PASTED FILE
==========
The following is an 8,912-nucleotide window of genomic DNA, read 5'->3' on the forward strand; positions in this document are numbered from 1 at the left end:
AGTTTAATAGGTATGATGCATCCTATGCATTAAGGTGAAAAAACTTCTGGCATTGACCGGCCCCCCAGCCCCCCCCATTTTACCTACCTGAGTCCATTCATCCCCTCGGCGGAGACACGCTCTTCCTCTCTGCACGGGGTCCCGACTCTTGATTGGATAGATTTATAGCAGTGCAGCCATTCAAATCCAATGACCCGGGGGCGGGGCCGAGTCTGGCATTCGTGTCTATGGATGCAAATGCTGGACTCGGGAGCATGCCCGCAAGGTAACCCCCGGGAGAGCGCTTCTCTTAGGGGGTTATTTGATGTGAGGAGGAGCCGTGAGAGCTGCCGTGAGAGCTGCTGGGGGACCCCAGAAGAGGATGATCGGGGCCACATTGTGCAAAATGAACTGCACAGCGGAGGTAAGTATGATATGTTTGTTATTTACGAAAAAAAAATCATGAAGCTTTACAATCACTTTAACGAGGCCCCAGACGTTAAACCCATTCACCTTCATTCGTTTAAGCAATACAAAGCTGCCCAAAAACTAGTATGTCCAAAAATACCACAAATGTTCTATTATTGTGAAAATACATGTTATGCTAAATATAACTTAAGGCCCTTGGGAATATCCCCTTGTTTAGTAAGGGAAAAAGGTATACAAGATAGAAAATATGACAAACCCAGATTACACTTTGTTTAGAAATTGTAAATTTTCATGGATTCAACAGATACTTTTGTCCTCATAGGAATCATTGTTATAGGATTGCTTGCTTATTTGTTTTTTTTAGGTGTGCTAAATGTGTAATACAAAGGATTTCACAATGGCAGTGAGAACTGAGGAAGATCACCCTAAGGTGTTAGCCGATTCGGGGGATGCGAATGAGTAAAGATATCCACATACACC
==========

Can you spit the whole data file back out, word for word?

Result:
The following is an 8,912-nucleotide window of genomic DNA, read 5'->3' on the forward strand; positions in this document are numbered from 1 at the left end:
AGTTTAATAGGTATGATGCATCCTATGCATTAAGGTGAAAAAACTTCTGGCATTGACCGGCCCCCCAGCCCCCCCCATTTTACCTACCTGAGTCCATTCATCCCCTCGGCGGAGACACGCTCTTCCTCTCTGCACGGGGTCCCGACTCTTGATTGGATAGATTTATAGCAGTGCAGCCATTCAAATCCAATGACCCGGGGGCGGGGCCGAGTCTGGCATTCGTGTCTATGGATGCAAATGCTGGACTCGGGAGCATGCCCGCAAGGTAACCCCCGGGAGAGCGCTTCTCTTAGGGGGTTATTTGATGTGAGGAGGAGCCGTGAGAGCTGCCGTGAGAGCTGCTGGGGGACCCCAGAAGAGGATGATCGGGGCCACATTGTGCAAAATGAACTGCACAGCGGAGGTAAGTATGATATGTTTGTTATTTACGAAAAAAAAATCATGAAGCTTTACAATCACTTTAACGAGGCCCCAGACGTTAAACCCATTCACCTTCATTCGTTTAAGCAATACAAAGCTGCCCAAAAACTAGTATGTCCAAAAATACCACAAATGTTCTATTATTGTGAAAATACATGTTATGCTAAATATAACTTAAGGCCCTTGGGAATATCCCCTTGTTTAGTAAGGGAAAAAGGTATACAAGATAGAAAATATGACAAACCCAGATTACACTTTGTTTAGAAATTGTAAATTTTCATGGATTCAACAGATACTTTTGTCCTCATAGGAATCATTGTTATAGGATTGCTTGCTTATTTGTTTTTTTTAGGTGTGCTAAATGTGTAATACAAAGGATTTCACAATGGCAGTGAGAACTGAGGAAGATCACCCTAAGGTGTTAGCCGATTCGGGGGATGCGAATGAGTAAAGATATCCACATACACC